Attention…think about that concept for just a second; we’re not making any more of it.
There are still only 24 hours in a day, and of that, we’re only awake for a certain number of hours, typically between 9-14 hours. During that time we have things to do besides social media: work, family, eating, etc.
No matter how much content is produced, there is a threshold for consumption of that content that is relatively constant. Yet, as marketers, we often make the mistake of ignoring that reality.
Do I have your attention?
It’s interesting to note that even the BEST content will rarely hold attention permanently.
- I love to read Seth Godin’s blog, it’s remarkable, yet I only read it on occasion.
- I’ve been talking for years about going on the Ted Diet, where I watch one TedTalk per day. The talks are fascinating and I feel like I get smarter with each presentation, yet I rarely sit down to watch a video.
- I find Copyblogger to be one of the most valuable sites on the web, yet I probably only read 1 out of every 8-10 articles.
- Social Triggers is EPIC, there’s no other way to say it. It’s full of practical, usable advice. I’m lucky if I catch even half of the content on the site.
- Mitch Joel’s Six Pixels of Separation Podcast is extraordinary, I’ve yet to hear a bad or even mediocre episode, yet I only catch a show every other week.
So if the BEST content, that is extremely professionally relevant, can only infrequently hold my attention, what chance does mediocre, or even slightly above average content have?
And what does attention at this point in human history even look like? We live in a 140 character, meme-filled world, where 24 hours news networks, real time communications and the 2nd screen has put everyone into a frantic exercise trying to drink from the firehose.
Most content is lucky to get 30-seconds of attention, is there such a thing as “captivated” anymore?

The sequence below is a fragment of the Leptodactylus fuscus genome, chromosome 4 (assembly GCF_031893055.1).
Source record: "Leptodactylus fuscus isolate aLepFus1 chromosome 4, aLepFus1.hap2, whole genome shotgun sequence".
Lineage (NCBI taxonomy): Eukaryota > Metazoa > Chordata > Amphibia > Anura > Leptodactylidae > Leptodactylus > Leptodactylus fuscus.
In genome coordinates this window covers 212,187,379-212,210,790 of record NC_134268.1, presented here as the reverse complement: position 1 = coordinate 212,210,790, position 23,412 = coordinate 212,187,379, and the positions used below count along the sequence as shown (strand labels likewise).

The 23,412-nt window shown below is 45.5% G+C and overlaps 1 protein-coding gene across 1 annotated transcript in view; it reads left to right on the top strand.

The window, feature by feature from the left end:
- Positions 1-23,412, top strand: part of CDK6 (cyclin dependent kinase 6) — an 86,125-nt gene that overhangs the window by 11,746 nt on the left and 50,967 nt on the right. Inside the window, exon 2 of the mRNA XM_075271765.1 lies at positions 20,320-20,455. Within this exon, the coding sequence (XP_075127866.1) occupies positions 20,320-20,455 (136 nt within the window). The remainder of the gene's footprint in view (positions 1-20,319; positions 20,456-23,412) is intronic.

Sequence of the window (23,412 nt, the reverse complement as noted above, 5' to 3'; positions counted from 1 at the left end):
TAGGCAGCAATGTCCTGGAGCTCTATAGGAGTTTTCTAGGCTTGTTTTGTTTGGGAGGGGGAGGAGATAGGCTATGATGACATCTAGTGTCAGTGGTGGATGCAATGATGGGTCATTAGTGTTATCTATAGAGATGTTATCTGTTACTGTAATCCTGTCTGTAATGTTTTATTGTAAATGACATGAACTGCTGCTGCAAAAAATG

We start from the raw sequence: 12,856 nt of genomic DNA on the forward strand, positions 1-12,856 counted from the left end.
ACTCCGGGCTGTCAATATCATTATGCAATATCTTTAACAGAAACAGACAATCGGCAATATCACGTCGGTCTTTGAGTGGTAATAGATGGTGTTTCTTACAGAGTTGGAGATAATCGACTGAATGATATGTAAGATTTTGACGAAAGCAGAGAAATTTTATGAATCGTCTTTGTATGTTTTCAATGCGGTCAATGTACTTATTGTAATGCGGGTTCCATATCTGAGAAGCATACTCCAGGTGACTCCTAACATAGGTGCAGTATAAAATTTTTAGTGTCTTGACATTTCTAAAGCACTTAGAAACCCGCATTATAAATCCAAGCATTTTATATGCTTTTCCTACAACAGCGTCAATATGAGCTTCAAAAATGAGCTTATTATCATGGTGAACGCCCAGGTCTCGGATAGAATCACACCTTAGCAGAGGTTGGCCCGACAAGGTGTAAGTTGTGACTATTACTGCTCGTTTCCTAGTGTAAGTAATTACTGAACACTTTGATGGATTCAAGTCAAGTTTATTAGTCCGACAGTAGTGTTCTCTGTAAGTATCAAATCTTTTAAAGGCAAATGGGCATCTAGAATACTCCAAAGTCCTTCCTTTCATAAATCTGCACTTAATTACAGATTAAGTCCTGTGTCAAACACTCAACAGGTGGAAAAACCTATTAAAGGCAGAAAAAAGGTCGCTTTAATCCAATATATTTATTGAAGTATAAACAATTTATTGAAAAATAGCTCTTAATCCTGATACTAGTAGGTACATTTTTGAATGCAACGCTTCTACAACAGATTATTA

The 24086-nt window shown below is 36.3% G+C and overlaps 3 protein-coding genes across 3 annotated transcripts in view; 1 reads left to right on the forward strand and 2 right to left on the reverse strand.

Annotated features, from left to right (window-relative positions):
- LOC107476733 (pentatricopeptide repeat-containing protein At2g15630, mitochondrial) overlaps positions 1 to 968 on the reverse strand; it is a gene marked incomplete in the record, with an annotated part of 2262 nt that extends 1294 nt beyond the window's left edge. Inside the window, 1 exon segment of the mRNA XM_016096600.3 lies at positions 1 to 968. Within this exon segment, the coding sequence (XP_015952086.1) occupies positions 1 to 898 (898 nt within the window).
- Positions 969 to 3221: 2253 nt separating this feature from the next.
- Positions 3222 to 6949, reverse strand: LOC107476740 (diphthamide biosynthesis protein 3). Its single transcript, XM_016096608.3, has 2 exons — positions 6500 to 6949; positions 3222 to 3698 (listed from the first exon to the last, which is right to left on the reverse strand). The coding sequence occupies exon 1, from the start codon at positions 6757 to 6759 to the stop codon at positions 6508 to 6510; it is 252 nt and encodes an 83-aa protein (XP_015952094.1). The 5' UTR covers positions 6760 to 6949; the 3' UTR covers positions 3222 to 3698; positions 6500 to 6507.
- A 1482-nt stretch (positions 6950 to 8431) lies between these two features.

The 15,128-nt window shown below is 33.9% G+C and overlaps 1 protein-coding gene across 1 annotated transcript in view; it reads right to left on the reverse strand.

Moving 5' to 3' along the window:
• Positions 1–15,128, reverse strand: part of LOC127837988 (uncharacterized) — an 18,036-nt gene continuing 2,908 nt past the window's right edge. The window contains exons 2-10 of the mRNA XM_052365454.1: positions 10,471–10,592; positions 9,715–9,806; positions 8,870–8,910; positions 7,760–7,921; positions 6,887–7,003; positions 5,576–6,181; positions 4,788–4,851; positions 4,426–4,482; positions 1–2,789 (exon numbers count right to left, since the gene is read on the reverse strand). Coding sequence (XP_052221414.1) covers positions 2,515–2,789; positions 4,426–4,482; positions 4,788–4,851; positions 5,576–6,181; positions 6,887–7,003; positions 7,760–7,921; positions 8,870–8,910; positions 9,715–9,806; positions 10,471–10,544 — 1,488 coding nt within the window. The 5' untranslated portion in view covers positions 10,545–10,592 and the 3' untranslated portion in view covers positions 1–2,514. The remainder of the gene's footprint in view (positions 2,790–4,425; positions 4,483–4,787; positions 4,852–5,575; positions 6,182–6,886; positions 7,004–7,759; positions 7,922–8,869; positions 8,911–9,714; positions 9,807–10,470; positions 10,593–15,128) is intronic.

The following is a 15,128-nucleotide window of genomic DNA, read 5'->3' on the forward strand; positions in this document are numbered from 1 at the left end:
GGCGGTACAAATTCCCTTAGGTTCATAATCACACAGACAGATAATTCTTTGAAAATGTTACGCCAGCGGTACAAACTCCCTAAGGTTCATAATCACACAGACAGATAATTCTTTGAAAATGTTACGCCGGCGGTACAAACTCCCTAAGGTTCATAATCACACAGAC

A Growing Attention Deficit Problem
We work extremely hard on this blog, we put out a ton of content across all of our channels, and for all of that work, we see a modest return. However, we’ve been doing this for some time now and we’re fairly accustomed to the process at this point, so we’re in this for the long haul…plus we like doing it.
But for companies just starting to create content, the lack of sufficient attention is a huge obstacle.
- It can inhibit leadership buy-in as early efforts are often ignored.
- It can demotivate the content team, as they wonder whether or not it’s worth the effort.
- It can detract from other, more (immediately) profitable ideas.
As more information floods the web, as more people participate, as networks get larger, as newsfeeds become more chaotic and scattered, brands are going to have more trouble earning people’s attention, and then keeping it. This is why engagement is such a battleground right now, because engagement represents not only attention, but the additional effort of interaction.
What’s the answer?
The truth is, I don’t have an answer, I only have more questions. The only thing I can be sure of is that trust is a vital component. One thing that is constant across all of the content I revisit, albeit infrequently sometimes, is that each has earned my trust.
The most interesting part of the shifts brought on by social media, is that companies must think long term about the relationship with the audience. The openness of the web will force companies to operate with integrity, and create shared value in order to earn and keep the audience’s attention. And all of this long term thinking and planning must take place while simultaneously acknowledging the ever shortening attention spans.
One more thing…
If you don’t mind telling us, why do you read this blog? How did we earn your attention?